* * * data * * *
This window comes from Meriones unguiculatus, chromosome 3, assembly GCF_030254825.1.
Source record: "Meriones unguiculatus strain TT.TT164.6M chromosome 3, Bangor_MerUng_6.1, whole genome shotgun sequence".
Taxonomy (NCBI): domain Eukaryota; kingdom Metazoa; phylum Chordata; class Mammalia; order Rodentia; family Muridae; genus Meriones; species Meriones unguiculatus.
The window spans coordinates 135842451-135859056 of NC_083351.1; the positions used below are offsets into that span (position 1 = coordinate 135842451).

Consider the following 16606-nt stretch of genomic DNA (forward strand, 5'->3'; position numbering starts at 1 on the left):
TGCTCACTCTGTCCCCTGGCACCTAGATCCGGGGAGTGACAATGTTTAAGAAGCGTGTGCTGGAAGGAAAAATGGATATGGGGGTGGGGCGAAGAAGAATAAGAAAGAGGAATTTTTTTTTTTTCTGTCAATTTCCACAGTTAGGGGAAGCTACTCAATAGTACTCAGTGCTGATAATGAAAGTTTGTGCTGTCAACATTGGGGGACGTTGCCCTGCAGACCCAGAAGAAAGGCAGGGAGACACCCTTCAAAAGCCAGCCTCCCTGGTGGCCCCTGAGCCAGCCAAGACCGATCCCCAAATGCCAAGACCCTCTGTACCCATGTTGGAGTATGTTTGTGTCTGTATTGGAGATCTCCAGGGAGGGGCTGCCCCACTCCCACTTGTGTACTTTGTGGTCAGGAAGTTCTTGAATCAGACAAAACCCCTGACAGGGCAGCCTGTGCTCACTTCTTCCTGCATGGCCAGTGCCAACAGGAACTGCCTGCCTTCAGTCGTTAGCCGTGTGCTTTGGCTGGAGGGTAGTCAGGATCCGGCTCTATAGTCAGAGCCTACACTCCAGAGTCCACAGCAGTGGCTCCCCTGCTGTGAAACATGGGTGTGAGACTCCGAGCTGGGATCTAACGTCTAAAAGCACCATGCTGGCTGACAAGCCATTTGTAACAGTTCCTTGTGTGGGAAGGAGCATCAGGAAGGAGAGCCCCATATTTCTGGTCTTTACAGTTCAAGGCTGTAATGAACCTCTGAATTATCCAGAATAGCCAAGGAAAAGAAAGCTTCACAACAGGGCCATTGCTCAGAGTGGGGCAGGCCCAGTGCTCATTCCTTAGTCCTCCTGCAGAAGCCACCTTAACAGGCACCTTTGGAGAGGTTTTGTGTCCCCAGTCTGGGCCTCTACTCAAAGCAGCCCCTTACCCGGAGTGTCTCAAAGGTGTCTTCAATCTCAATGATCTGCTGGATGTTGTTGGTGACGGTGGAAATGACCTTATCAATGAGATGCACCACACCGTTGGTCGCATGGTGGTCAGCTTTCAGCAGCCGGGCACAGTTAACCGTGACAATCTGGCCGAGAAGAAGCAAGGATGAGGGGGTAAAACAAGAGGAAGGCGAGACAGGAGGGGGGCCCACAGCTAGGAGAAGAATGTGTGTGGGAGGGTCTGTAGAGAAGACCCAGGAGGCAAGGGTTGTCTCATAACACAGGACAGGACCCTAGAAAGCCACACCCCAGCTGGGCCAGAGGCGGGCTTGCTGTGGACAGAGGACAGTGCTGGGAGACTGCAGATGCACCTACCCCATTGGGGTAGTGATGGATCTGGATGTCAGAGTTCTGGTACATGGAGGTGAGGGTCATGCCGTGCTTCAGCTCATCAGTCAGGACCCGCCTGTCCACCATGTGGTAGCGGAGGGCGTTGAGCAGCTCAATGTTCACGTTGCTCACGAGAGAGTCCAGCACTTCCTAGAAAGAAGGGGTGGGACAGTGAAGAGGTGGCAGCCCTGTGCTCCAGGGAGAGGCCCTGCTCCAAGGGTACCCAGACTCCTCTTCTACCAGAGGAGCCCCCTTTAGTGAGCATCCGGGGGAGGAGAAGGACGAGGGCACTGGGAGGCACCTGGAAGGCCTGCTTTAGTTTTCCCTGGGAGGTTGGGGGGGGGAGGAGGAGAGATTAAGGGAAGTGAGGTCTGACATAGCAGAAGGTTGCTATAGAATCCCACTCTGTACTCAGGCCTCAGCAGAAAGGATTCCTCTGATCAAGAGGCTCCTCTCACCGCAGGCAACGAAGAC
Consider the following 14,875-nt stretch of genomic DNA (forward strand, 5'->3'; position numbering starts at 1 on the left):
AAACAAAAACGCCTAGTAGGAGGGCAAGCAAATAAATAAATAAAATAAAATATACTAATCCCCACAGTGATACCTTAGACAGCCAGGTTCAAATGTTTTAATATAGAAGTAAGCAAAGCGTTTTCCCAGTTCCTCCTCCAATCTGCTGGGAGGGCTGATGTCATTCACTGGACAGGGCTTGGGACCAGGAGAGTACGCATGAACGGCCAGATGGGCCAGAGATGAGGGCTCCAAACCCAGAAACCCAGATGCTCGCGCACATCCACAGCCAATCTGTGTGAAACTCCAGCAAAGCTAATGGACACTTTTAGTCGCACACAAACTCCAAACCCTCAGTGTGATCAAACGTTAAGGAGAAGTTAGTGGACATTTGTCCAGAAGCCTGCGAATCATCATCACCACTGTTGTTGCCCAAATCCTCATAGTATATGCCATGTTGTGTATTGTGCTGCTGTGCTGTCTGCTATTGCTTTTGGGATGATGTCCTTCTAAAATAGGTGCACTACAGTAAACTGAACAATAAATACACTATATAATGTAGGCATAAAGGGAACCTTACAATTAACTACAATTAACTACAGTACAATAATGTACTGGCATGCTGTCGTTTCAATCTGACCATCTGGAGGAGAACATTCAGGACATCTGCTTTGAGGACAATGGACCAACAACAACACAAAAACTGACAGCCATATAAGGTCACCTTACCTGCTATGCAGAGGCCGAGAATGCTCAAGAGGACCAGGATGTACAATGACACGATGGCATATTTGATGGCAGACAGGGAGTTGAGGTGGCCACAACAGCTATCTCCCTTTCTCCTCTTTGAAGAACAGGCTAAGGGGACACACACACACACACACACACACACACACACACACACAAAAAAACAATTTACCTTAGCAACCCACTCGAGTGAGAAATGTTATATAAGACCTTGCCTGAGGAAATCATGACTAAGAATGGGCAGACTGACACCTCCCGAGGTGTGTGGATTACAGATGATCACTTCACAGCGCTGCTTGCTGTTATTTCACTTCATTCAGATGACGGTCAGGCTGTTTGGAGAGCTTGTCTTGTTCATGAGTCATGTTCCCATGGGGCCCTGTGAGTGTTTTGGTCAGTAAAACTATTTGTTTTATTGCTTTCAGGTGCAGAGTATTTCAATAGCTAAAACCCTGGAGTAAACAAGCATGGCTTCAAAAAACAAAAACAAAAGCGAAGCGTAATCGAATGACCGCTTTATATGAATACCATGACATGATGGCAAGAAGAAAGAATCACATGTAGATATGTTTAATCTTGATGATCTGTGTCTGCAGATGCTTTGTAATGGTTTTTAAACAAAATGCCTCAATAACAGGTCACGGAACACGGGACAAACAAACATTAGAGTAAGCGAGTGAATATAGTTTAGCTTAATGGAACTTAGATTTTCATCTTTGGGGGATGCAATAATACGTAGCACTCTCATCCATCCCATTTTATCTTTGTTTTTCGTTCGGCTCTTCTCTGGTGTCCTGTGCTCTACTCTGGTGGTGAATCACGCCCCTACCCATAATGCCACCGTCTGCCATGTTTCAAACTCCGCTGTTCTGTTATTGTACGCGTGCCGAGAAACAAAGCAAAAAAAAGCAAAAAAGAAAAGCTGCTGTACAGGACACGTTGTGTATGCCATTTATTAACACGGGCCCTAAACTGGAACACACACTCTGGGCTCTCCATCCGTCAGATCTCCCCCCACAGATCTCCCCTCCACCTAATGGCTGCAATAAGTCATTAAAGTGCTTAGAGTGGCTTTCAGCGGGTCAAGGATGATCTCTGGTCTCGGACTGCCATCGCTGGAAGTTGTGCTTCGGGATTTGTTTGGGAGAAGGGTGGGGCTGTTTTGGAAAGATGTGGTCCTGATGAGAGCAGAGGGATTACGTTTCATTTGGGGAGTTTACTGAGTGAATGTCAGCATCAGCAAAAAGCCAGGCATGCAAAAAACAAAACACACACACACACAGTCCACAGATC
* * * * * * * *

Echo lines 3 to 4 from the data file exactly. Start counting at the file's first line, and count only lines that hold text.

Taxonomy (NCBI): domain Eukaryota; kingdom Metazoa; phylum Chordata; class Mammalia; order Rodentia; family Muridae; genus Meriones; species Meriones unguiculatus.
The window spans coordinates 135842451-135859056 of NC_083351.1; the positions used below are offsets into that span (position 1 = coordinate 135842451).